If you believe what you see on social media, you may think of multi-thousand-dollar, bright RGB gaming-room setups as the only “real” gaming. Save your money, and use these tips to enjoy gaming for its own sake, without the frill.
1. Don’t Buy Games When They Launch
We’ve discussed why you shouldn’t buy video games at launch before, but it boils down to paying the highest price for the worst version of a game for no good reason other than FOMO. Unless you absolutely must play a game at launch (e.g., because it’s multiplayer), you’re spending more money than you have to on games.
2. Buy Used Physical Games
Physical video game sales still make up a significant chunk of the gaming market and one major advantage they have over digital games is that they can be resold. Plenty of those folks who buy their games full price at launch trade them in a few days or weeks later, which means you can snap up recent titles for big discounts. The older the games are, the cheaper they get, and you can get amazing used physical games for single-digit prices.
3. Wishlist Games for Sales
Digital gaming has given rise to digital sales. Popularized by deep discounts in infamous Steam Sales, it’s not unheard of for games to receive 90% discounts during certain times of the year. The best strategy to get good sale prices is to wishlist all the games you want, and then check your wishlist (and your wishlist only) for discounts when the time comes. This is also a great way to limit impulse buying, where you buy deeply discounted games only to never actually play them because you didn’t actually want them in the first place.
4. Game on Non-Gaming Devices
You don’t need to buy specialist gaming hardware to enjoy video games. The smartphone or tablet you may already have likely has enough performance to play surprisingly complex games. If you own a higher-end device, you can even play games like GRID Autosport or Civilization VI, and other impressive console ports. The same goes for an Android TV or Apple TV device. Both Android and iOS support wireless game controllers too, so you may already have a pseudo-console hooked up to your TV without knowing it.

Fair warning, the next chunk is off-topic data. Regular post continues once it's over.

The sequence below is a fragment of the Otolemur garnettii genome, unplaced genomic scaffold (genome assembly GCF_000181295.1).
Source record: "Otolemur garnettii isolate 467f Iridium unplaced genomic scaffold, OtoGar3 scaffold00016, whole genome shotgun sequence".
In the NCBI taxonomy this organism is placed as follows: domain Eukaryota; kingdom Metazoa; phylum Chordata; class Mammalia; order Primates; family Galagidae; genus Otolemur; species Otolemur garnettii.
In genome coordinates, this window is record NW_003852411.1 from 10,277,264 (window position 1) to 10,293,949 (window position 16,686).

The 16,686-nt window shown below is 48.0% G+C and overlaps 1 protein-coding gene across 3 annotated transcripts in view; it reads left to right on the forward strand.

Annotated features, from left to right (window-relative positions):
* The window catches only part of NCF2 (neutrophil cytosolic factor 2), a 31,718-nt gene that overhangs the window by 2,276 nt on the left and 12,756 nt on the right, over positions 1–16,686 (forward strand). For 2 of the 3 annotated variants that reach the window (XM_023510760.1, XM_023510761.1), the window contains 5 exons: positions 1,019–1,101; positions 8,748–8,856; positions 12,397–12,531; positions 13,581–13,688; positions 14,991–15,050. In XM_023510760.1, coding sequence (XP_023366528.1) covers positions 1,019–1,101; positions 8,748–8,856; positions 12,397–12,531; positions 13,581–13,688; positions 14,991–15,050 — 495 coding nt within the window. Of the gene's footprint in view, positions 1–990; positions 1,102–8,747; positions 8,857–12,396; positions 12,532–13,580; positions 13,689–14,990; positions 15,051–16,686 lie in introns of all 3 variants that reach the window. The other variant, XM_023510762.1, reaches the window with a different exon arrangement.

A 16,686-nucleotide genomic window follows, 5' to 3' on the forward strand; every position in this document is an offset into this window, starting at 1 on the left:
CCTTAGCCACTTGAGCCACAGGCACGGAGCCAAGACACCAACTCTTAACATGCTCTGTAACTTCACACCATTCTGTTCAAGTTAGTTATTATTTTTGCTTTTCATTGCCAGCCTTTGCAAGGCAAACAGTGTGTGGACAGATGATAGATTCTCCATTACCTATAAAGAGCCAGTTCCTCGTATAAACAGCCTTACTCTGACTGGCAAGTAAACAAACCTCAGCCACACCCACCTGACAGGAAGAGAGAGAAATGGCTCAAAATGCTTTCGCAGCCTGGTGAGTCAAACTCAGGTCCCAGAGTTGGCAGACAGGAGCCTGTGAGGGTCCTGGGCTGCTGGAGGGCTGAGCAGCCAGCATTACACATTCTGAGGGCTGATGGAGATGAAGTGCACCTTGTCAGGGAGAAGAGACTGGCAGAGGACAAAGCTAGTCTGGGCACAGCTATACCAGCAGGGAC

The same goes for PC gaming. Any PC can be a gaming PC, as long as you choose games that fit the power you have at hand. Modern mid-range integrated GPUs are more than capable of playing AAA titles from a decade ago and entry-level computers such as the base model M1 MacBook Air pack more punch than a PlayStation 4. Sites like Good Old Games (GoG) give you access to thousands of games that can run on absolutely any modern system, so you’ll never lack anything to play.
5. Play A Few Generations in the Past
There’s a sweet spot in gaming generations where prices for consoles and games are low, before they start going up again as retro collectors start paying attention to them. At the start of the PlayStation 5 and Xbox Series era, the PlayStation 2, Xbox 360, and PlayStation 4, are examples of this.